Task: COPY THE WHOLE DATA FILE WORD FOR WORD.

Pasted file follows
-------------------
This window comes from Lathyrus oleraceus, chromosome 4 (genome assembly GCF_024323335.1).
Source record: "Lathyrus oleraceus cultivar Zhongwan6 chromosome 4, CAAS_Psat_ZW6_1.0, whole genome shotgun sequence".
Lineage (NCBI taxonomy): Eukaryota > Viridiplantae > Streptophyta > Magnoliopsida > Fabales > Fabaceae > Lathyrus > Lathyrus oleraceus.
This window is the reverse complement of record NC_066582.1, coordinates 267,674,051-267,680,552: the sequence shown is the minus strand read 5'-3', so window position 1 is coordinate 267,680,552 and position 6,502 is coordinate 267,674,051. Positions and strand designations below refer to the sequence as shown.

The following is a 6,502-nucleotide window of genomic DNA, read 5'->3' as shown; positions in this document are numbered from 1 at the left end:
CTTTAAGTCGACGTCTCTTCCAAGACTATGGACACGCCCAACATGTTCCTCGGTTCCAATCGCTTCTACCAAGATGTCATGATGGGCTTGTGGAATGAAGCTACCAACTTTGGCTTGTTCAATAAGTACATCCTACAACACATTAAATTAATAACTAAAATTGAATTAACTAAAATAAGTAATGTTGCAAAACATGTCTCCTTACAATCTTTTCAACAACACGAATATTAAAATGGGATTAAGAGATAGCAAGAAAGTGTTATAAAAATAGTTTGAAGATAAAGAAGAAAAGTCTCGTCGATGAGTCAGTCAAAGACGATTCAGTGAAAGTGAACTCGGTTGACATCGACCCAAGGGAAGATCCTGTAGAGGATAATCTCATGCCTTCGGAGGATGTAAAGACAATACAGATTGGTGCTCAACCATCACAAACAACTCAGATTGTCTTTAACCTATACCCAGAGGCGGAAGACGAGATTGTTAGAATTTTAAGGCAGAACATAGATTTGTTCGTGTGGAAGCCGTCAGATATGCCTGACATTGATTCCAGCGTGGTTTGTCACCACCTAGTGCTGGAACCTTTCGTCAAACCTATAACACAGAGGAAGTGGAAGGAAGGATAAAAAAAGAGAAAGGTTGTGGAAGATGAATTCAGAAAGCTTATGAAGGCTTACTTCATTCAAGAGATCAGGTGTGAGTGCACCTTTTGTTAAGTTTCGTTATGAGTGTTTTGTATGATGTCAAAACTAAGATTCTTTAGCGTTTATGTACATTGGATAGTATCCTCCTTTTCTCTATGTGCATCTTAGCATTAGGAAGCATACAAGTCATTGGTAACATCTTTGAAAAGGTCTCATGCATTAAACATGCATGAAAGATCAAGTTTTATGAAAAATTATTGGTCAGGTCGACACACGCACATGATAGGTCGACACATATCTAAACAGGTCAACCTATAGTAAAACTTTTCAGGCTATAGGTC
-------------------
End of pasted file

This window comes from Lathyrus oleraceus, chromosome 4 (genome assembly GCF_024323335.1).
Source record: "Lathyrus oleraceus cultivar Zhongwan6 chromosome 4, CAAS_Psat_ZW6_1.0, whole genome shotgun sequence".
Lineage (NCBI taxonomy): Eukaryota > Viridiplantae > Streptophyta > Magnoliopsida > Fabales > Fabaceae > Lathyrus > Lathyrus oleraceus.
This window is the reverse complement of record NC_066582.1, coordinates 267,674,051-267,680,552: the sequence shown is the minus strand read 5'-3', so window position 1 is coordinate 267,680,552 and position 6,502 is coordinate 267,674,051. Positions and strand designations below refer to the sequence as shown.

The following is a 6,502-nucleotide window of genomic DNA, read 5'->3' as shown; positions in this document are numbered from 1 at the left end:
CTTTAAGTCGACGTCTCTTCCAAGACTATGGACACGCCCAACATGTTCCTCGGTTCCAATCGCTTCTACCAAGATGTCATGATGGGCTTGTGGAATGAAGCTACCAACTTTGGCTTGTTCAATAAGTACATCCTACAACACATTAAATTAATAACTAAAATTGAATTAACTAAAATAAGTAATGTTGCAAAACATGTCTCCTTACAATCTTTTCAACAACACGAATATTAAAATGGGATTAAGAGATAGCAAGAAAGTGTTATAAAAATAGTTTGAAGATAAAGAAGAAAAGTCTCGTCGATGAGTCAGTCAAAGACGATTCAGTGAAAGTGAACTCGGTTGACATCGACCCAAGGGAAGATCCTGTAGAGGATAATCTCATGCCTTCGGAGGATGTAAAGACAATACAGATTGGTGCTCAACCATCACAAACAACTCAGATTGTCTTTAACCTATACCCAGAGGCGGAAGACGAGATTGTTAGAATTTTAAGGCAGAACATAGATTTGTTCGTGTGGAAGCCGTCAGATATGCCTGACATTGATTCCAGCGTGGTTTGTCACCACCTAGTGCTGGAACCTTTCGTCAAACCTATAACACAGAGGAAGTGGAAGGAAGGATAAAAAAAGAGAAAGGTTGTGGAAGATGAATTCAGAAAGCTTATGAAGGCTTACTTCATTCAAGAGATCAGGTGTGAGTGCACCTTTTGTTAAGTTTCGTTATGAGTGTTTTGTATGATGTCAAAACTAAGATTCTTTAGCGTTTATGTACATTGGATAGTATCCTCCTTTTCTCTATGTGCATCTTAGCATTAGGAAGCATACAAGTCATTGGTAACATCTTTGAAAAGGTCTCATGCATTAAACATGCATGAAAGATCAAGTTTTATGAAAAATTATTGGTCAGGTCGACACACGCACATGATAGGTCGACACATATCTAAACAGGTCAACCTATAGTAAAACTTTTCAGGCTATAGGTC